The Register's Rik Myslewski reports that Apple has filed a patent application for a key-travel design that it claims will allow for a "thin profile, aesthetically pleasing keyboard," that it allows not only thinner keyboards, but also allows for the keys themselves to more easily be made of a multitude of materials, the filing states, "including, but not limited to, wood, stone, polished meteorite, ceramic, metal, and glass."
Myslewski says the core design element described in the filing is a title-eponymous "Single Support Lever Keyboard Mechanism," which, instead of more-traditional key actuators such as scissor-switches, springs, or metal or polyester domes, has keys positioned on the ends of a relatively long lever that pivots when the key is pressed.
AppleInsider's Katie Marsal reports that Intel China's executive vice president and chairman Sean Maloney revealed in a Financial Times interview that Intel's next-generation 22nm Ivy Bridge processors, which had been widely expected to appear in updated Mac laptops April or May-ish, now won't be shipping until 8-10 weeks later than had been originally anticipated and will not be available until June - possibly late June.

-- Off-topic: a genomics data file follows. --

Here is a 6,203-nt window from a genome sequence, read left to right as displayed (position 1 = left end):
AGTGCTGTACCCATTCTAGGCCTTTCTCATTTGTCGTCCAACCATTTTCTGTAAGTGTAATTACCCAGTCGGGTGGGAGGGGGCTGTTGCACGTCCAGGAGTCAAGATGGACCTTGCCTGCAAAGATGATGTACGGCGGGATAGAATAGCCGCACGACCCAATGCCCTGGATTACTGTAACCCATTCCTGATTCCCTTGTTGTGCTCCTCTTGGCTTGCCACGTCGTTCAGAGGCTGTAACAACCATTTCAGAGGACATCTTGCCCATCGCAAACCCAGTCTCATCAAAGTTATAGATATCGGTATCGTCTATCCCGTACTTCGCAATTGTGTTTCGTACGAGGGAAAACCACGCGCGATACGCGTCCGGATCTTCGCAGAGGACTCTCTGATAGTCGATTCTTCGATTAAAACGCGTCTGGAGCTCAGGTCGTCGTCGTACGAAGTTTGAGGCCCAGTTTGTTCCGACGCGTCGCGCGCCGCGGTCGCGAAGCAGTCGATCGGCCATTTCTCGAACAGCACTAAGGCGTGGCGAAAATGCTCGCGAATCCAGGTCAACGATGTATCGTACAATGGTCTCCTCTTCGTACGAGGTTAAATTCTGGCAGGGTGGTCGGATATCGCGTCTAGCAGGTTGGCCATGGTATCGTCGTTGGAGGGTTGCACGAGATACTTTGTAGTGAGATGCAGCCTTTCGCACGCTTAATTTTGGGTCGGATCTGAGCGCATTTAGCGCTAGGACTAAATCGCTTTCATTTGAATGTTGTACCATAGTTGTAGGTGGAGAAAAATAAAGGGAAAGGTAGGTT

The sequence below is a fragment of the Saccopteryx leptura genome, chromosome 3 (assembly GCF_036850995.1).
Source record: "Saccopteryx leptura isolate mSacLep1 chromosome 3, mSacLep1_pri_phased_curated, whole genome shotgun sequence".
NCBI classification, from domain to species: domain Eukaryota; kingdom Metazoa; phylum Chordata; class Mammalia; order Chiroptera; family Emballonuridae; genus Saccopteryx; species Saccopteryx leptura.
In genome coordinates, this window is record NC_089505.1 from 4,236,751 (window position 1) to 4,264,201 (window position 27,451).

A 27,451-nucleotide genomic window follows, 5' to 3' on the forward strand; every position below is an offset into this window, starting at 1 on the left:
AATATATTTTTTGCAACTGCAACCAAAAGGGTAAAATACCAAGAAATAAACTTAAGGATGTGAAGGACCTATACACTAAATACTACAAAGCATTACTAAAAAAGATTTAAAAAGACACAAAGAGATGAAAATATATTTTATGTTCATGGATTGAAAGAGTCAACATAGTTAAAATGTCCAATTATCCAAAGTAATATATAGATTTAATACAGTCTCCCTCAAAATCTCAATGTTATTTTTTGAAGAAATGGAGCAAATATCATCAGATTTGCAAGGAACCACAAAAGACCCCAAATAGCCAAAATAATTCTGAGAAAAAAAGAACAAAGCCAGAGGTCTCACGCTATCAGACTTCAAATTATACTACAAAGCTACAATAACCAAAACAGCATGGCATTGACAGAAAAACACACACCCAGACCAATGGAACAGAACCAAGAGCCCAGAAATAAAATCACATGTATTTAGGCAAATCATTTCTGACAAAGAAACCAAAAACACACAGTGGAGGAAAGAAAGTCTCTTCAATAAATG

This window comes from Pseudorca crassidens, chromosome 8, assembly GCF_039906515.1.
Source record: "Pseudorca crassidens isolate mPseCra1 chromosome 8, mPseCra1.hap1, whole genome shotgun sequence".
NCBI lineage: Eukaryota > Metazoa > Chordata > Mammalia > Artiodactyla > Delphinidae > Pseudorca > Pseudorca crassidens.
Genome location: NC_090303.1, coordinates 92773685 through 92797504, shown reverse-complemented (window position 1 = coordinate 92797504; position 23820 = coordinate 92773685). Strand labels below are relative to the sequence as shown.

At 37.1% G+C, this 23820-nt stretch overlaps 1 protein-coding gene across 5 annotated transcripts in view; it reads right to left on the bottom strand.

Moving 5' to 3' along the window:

Ivy Bridge CPUs are expected to support substantially higher-resolution "Retina" type displays in Apple's MacBooks, as well as enhanced Intel HD Graphics 4000 architecture integrated graphics processor units.
DigiTimes' Aaron Lee and Joseph Tsai say Apple is reportedly considering the launch of a 14" MacBook Air and may start mass production in the near future to fully enter the Asia PC market, according to sources from the upstream supply chain.
Lee and Tsai note that 14" panels are currently the most popular mainstream display screen size in the Asia notebook market, while consumers in Western countries prefer 15" models. They observe that globally, 14" notebooks have roughly a 20-25% market share, but in Asia, that spikes up to about 35-40%, strong indication of Asian consumers' fondness for 14" laptops.
The DigiTimes reporters' sources maintain that Apple is currently realigning its focus from North America and Europe to Asia and anticipating the China market becoming its major market going forward, so launching a 14" MacBook Air would be be consistent with that, and an indication the company will become even more aggressive selling in the China market.
Pubisher's note: Also see A 14" MacBook Air Just for Asia? Why Not! dk
Short and sweet, the MacBook Pro EFI Firmware Update 2.8 is recommended for MacBook Pro (15-inch, late 2008) models. The update resolves a graphics issue that may cause the internal display to flicker.